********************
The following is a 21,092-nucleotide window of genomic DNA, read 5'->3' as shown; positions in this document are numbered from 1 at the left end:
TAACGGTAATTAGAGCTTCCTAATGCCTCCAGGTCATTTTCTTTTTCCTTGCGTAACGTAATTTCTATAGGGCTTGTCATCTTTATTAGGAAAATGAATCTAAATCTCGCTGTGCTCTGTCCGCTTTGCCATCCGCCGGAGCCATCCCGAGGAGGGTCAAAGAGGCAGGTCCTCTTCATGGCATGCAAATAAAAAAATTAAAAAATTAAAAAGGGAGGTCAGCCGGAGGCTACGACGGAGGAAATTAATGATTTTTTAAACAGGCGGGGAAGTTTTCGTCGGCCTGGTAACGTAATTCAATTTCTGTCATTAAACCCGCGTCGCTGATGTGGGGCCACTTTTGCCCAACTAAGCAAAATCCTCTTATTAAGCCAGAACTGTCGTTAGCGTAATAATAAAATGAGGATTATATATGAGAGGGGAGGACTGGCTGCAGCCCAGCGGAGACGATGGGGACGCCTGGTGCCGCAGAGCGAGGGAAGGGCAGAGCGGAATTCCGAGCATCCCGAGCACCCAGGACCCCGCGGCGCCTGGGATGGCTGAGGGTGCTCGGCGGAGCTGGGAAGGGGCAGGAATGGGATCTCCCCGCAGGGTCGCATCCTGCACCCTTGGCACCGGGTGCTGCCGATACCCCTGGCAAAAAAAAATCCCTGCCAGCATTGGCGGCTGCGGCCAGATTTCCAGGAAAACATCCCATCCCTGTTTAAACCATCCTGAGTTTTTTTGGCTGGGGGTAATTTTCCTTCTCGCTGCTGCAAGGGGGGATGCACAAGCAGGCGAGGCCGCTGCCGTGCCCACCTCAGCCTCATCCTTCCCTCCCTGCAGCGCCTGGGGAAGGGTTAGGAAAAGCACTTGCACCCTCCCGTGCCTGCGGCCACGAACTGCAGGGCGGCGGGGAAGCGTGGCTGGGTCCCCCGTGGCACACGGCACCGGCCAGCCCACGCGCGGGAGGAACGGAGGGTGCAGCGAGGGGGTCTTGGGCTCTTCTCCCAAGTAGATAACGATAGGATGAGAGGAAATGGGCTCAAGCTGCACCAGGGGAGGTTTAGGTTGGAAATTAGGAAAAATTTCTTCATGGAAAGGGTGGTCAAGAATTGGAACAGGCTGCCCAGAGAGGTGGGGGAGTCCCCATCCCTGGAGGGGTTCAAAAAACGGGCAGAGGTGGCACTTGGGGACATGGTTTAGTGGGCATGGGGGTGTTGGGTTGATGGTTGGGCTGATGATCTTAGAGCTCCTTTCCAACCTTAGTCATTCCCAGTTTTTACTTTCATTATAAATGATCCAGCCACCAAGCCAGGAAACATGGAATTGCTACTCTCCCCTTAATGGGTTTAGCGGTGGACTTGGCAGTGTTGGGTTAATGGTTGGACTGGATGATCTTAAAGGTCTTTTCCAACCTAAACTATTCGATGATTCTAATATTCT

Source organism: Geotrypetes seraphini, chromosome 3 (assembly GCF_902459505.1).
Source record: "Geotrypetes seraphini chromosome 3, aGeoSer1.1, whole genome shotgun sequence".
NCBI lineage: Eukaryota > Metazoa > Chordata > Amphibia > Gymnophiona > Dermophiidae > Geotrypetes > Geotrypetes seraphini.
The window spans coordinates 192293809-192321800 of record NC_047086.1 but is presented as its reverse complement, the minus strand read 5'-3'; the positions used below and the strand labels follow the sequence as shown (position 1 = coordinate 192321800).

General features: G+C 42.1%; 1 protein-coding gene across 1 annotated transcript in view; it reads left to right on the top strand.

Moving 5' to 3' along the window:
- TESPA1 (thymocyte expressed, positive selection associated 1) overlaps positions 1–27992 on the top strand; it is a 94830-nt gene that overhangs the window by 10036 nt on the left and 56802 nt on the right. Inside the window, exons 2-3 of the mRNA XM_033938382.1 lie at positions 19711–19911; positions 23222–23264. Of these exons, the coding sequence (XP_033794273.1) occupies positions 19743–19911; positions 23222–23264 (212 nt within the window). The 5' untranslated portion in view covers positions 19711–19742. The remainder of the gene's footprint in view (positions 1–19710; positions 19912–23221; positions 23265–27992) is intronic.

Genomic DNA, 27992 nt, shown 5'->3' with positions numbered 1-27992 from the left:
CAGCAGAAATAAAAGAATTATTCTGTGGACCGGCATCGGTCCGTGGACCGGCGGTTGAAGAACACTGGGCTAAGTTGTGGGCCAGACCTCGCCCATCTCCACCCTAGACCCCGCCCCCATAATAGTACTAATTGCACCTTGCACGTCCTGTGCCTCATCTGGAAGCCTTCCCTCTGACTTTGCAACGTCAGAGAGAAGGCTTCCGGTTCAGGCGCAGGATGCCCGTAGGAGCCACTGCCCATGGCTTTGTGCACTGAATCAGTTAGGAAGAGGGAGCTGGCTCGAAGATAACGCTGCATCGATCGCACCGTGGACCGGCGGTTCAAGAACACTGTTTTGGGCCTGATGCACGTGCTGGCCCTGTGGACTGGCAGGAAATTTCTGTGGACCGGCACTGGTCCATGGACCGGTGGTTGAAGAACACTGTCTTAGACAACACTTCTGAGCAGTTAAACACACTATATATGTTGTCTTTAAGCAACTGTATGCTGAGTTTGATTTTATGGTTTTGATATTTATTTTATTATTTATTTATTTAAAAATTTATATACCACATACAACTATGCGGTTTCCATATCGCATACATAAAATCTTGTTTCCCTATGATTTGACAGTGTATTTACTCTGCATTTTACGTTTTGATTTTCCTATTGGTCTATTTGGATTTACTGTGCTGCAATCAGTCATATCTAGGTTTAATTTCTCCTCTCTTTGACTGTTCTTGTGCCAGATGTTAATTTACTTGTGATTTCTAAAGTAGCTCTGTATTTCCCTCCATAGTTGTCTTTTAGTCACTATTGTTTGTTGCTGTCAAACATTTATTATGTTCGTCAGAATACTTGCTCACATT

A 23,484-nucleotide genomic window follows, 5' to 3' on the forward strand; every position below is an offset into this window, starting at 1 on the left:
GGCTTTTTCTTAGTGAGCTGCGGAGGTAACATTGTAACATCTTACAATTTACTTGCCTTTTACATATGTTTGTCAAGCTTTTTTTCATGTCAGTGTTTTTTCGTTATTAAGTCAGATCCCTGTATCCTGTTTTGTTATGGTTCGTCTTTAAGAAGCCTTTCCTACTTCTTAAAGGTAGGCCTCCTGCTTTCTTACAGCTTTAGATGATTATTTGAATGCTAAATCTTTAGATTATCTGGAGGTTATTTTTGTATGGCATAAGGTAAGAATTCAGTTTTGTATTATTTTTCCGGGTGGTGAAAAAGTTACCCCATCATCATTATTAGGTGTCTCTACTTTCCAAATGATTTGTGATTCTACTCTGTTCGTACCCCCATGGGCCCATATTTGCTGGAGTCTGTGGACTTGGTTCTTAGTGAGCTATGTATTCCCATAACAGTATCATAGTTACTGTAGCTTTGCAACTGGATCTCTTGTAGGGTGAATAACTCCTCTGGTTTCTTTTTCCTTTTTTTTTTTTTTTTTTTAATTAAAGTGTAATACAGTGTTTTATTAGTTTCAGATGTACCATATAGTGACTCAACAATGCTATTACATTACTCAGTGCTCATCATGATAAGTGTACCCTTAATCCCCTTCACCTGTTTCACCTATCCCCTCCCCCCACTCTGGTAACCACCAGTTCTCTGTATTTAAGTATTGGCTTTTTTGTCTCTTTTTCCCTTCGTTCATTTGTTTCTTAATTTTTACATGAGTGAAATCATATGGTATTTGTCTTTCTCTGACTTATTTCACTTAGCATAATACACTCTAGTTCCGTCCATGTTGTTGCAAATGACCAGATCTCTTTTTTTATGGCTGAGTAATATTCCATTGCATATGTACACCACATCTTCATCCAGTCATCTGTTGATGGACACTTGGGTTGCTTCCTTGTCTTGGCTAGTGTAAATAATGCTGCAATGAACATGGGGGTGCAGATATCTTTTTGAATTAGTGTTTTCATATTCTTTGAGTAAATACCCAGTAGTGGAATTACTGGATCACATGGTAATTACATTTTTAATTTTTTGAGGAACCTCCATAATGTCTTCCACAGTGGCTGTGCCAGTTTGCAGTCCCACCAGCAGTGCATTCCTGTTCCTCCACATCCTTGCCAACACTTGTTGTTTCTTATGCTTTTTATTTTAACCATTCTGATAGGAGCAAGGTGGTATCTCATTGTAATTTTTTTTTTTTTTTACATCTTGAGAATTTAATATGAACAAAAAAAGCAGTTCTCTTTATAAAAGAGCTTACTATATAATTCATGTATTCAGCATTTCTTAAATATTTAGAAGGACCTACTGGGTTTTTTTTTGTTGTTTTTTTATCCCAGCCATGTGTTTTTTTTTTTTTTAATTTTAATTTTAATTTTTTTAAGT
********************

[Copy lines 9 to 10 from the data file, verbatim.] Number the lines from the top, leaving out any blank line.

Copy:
- TESPA1 (thymocyte expressed, positive selection associated 1) overlaps positions 1–27992 on the top strand; it is a 94830-nt gene that overhangs the window by 10036 nt on the left and 56802 nt on the right. Inside the window, exons 2-3 of the mRNA XM_033938382.1 lie at positions 19711–19911; positions 23222–23264. Of these exons, the coding sequence (XP_033794273.1) occupies positions 19743–19911; positions 23222–23264 (212 nt within the window). The 5' untranslated portion in view covers positions 19711–19742. The remainder of the gene's footprint in view (positions 1–19710; positions 19912–23221; positions 23265–27992) is intronic.

Genomic DNA, 27992 nt, shown 5'->3' with positions numbered 1-27992 from the left: